Writer :  Ramu Ramnathan
Director :  Sunil Shanbag
Cast :  Nagesh Bhonsle, Charusheela Vachhani, Kumud Mishra, Pramod Pathak, Nimesh Mehta, Hridaynath Jadhav, Aanchal Nandrajog


By MTG editorial

COTTON 56, POLYESTER 84 begins with Bhau Saheb and Kaka, two former mill workers, who while away their old age at the newspaper stall near their housing chawl. In their banter, they re-live their past, swapping stories, re-interpreting events, trying to make sense of their lives. Bhau Saheb is a cynical idealist. He wants to dream the impossible dream, reach the unreachable star, and right the un-rightable wrong. It is a constant tussle between a real world, the world of fantasy. Kaka, his old friend, colleague, and confidant, indulges him, but not without offering his version of events as well. The play is strung along their conversation and banter ... characters enter and exit on cue, time is collapsed, moved back and forth through, and a web of stories and narratives is woven. Some of the characters who inhabit Bhau's and Kaka's world are:

Aai, i.e. Bhau Saheb's wife, takes care of material body needs, such as, food, rents, etc. She is a devout atheist.

Chottu, their son has thrown up his lowly paid job at the textile mill. He represents the now and here! Like the ad line for a bank, he never sleeps. He is on the move, on the go. He is recruited by Bhai, a local mafia chieftan who is scheming to control the Empire of Mumbai.

Meghana, Chottu's fiance, is a picture of discontentment and disenchantment. She hopes to retrieve Chottu from the clutches of Mephisto, and save his soul.

Gopal Seth, a former textile mill worker. These days, he produces variety entertainment programs, and does sold-out shows during Ganeshotsav and Navratri. He owns a cavalcade of luxury cars, which he rents out, and runs a cable TV business.

Bhai, mafia chief, oversees the garbage industry in Mumbai which is one of the biggest. His men pick up an indentured labourer, or a low-caste bonded labourer, from Bihar or UP and offer that person ... freedom. Escape routes are provided to Mumbai. The man is given some money and he reaches Mumbai. The man lets himself be sold. He is indebted to Bhai for saving him from misery. In the hands of such loyal people, Bhai's core business has flourished, silently.

The play is a gritty, true-to-life saga centred around Girangaon, Mumbai's historical textile mill district. The script/text has been arrived at after months of research which involved meeting innumerable mill workers, their families, mill land activists, union leaders, attending meetings of committees set up to consider various aspects of mill lands, presentations by activists before the courts, heritage committee meetings, and so on.

The play deals with Mumbai, its textile industry, and the girni kamgar, the textile mill worker. Spaces with potent memories, sub-cultures, inhabitants, and processes, but now invisible to the city and its inhabitants. The play is an attempt to listen in, eavesdrop on voices, murmurings, and silences from these spaces. It identifies the movements, patterns, and points-of-view which emerge from here -- be it: the communists, Shiv Sena, Datta Samant, the official Congress Party, the arrival of the mafia, and finally, globalisation.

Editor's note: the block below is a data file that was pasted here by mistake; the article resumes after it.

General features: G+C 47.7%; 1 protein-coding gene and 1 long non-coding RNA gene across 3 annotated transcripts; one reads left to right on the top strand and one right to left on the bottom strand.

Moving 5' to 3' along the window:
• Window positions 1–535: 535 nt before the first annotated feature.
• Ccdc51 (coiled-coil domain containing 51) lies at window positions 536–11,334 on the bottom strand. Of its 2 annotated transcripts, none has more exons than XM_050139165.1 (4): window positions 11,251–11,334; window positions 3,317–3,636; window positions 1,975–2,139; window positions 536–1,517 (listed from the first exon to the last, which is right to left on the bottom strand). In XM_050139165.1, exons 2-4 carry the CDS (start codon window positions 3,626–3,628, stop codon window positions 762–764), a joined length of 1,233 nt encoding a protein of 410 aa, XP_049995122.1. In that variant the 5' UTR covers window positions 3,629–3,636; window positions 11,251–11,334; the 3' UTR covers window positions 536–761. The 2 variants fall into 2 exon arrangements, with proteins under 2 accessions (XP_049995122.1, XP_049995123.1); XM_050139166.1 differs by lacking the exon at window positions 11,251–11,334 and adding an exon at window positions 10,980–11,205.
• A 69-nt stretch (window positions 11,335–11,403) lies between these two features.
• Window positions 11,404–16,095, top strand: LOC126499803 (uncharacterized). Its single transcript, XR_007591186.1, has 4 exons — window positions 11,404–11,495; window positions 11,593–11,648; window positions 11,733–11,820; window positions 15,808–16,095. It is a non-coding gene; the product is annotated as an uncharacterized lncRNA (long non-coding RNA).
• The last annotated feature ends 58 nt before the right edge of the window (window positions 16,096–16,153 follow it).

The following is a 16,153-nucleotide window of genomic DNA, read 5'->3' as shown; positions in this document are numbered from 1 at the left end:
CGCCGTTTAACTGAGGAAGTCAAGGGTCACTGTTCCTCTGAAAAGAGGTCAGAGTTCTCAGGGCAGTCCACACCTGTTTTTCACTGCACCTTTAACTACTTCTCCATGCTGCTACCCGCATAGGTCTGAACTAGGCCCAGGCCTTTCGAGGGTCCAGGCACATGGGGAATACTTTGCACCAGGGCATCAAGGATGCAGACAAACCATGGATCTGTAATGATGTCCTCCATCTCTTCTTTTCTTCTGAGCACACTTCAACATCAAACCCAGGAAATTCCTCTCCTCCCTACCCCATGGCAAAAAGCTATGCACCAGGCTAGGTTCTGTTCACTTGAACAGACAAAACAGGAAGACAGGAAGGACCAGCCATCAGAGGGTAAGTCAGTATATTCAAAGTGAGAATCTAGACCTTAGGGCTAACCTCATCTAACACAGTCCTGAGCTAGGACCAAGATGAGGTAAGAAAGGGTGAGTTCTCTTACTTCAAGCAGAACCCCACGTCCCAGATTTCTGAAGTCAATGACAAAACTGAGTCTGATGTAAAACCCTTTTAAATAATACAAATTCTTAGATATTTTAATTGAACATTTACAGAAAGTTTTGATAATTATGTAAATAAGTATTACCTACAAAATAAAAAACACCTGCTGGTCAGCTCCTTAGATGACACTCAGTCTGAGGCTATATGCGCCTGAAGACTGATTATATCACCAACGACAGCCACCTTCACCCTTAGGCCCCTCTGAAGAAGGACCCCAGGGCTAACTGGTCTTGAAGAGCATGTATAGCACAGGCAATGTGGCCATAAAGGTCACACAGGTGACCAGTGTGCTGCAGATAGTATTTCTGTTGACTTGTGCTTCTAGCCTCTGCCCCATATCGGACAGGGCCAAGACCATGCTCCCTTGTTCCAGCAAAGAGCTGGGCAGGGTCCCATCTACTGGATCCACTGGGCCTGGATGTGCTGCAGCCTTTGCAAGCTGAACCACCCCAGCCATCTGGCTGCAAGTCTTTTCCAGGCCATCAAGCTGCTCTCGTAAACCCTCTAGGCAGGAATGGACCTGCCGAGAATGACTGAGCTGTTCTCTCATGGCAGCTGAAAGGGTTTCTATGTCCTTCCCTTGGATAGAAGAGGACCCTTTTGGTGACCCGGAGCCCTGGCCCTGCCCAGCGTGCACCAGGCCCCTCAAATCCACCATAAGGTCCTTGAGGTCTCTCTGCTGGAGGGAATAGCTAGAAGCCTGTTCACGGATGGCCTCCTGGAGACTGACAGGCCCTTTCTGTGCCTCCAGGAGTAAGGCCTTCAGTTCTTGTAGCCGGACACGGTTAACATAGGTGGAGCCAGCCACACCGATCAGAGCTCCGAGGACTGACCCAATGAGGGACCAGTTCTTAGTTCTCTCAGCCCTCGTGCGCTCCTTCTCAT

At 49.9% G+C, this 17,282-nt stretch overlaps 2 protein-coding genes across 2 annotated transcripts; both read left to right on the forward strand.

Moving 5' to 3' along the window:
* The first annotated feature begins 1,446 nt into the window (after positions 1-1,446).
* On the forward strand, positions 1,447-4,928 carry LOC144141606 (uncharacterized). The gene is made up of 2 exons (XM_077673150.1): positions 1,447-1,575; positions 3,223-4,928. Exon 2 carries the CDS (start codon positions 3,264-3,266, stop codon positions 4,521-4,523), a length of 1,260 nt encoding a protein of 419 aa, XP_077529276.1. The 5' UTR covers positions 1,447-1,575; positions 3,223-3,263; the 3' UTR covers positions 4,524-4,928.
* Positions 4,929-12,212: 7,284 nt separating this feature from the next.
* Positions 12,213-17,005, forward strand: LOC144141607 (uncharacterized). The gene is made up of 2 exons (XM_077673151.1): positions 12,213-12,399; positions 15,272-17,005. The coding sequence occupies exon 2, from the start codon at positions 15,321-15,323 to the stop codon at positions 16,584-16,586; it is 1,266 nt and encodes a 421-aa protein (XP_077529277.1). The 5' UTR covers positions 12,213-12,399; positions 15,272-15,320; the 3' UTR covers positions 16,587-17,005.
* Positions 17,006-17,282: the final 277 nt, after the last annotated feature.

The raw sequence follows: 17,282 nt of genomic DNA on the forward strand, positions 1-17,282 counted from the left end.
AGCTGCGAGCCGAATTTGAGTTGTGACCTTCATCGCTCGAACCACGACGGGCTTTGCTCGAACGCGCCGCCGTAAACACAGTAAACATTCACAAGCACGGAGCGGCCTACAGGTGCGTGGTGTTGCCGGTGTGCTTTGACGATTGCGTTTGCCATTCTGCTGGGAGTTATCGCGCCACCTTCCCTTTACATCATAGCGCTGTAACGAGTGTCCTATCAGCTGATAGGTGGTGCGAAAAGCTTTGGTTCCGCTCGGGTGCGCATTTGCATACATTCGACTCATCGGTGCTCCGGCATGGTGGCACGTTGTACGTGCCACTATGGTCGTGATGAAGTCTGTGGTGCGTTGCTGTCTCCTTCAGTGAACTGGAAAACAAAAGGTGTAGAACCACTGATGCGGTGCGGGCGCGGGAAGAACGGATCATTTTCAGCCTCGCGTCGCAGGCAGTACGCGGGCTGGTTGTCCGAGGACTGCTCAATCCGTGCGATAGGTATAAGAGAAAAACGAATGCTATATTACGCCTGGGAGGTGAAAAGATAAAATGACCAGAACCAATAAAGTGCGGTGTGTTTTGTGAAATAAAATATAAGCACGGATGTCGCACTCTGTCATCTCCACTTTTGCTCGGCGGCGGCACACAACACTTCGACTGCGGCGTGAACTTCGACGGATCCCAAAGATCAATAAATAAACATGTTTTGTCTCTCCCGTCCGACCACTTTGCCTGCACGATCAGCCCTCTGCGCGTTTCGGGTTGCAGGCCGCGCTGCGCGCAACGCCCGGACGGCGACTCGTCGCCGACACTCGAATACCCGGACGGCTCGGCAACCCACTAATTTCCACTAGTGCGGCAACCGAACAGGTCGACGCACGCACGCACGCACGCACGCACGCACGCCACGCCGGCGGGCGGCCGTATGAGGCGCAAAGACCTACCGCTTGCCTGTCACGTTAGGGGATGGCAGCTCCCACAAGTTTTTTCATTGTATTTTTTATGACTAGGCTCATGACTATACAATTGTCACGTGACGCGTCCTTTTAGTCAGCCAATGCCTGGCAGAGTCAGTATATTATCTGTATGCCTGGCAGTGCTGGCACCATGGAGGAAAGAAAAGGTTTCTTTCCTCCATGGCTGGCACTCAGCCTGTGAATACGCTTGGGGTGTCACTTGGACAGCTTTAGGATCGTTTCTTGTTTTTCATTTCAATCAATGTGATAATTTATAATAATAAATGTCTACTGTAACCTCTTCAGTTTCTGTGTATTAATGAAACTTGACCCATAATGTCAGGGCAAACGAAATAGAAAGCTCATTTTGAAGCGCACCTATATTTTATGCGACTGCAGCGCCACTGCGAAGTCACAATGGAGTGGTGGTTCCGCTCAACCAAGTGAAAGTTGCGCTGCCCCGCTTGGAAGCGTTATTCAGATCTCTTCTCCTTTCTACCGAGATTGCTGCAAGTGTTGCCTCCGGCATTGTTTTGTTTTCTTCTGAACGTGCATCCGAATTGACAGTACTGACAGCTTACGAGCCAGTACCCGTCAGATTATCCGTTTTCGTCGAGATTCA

In other words, the play creates a city narrative that has impacted the unsung heroes and workers in this city. Having absorbed the ethos of a space, we hope to tell a tale of this "other" city. The inspiration behind staging shows of Cotton 56, Polyester 84 is to familiarise audiences with the astonishing journey in the life of an ordinary girni kamgar.

The mill workers of Girangaon brought with them rich local cultures from their hometowns and villages. These diverse cultures coalesced into a unique form that has been a strong influence on Mumbai's culture. The play explores this through language, song and music. The play, originally written in English, has been translated into Hindi by playwright, director and actor, Chetan Datar.

A Background to the Play

More than hundred thousand mill workers have lost their jobs as a result of the massive retrenchment in the textile mills in Mumbai. Known as the Girni Kamgar in Mumbai, these workers were the life-blood of the city. Besides work, their existence has been liberally peppered with povadas and lok natyas, which have origins in the local art forms of Maharashtra. At the height of their glory, these songs found an eager audience amongst the public in the city!

Today, along with the Girni Kamgar, these art forms are vanishing! And along with it the heterodoxy - of this ONCE great city. Tastes have metamorphosed. Blame it on the times. On the lack of the organized Left, or the rise of extreme sectarian politics; or the arrival of a mafia, and a globalised work order. Or even that anonymous thing: kismat.

Please click here for the Mumbai Theatre Guide review of the play

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